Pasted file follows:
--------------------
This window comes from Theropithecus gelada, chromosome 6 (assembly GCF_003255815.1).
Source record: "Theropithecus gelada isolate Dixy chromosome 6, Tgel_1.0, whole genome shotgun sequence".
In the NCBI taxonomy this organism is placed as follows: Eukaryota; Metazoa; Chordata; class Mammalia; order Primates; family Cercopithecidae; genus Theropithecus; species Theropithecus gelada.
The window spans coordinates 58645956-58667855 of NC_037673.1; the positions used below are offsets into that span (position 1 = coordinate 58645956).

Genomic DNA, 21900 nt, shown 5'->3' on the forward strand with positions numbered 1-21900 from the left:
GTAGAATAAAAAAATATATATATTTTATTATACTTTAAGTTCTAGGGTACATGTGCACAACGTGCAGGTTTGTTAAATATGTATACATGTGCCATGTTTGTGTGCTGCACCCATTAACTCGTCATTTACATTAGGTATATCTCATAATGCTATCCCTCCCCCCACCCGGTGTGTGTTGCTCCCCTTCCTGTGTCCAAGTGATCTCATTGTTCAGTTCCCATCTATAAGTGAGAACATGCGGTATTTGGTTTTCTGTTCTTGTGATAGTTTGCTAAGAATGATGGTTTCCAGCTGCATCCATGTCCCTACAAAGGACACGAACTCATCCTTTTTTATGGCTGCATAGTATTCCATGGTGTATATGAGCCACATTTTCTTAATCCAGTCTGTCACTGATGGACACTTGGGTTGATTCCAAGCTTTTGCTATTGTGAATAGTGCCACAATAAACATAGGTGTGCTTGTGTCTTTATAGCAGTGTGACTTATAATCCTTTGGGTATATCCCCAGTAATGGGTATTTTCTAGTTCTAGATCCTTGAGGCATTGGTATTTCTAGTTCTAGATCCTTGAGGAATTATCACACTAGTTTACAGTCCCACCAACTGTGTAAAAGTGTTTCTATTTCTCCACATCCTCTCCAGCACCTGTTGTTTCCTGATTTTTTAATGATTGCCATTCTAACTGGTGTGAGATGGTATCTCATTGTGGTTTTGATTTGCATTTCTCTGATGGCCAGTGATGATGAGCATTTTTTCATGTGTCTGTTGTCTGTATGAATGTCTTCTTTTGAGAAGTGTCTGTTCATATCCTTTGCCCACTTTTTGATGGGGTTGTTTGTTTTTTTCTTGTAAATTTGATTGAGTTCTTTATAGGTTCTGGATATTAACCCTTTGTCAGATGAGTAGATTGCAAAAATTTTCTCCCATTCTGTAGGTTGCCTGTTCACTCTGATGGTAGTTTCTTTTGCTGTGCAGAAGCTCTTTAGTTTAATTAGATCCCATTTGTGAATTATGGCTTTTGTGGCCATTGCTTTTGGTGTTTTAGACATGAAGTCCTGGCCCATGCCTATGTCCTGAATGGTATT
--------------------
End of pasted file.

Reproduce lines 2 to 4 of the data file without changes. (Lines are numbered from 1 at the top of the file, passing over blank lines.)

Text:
Source record: "Theropithecus gelada isolate Dixy chromosome 6, Tgel_1.0, whole genome shotgun sequence".
In the NCBI taxonomy this organism is placed as follows: Eukaryota; Metazoa; Chordata; class Mammalia; order Primates; family Cercopithecidae; genus Theropithecus; species Theropithecus gelada.
The window spans coordinates 58645956-58667855 of NC_037673.1; the positions used below are offsets into that span (position 1 = coordinate 58645956).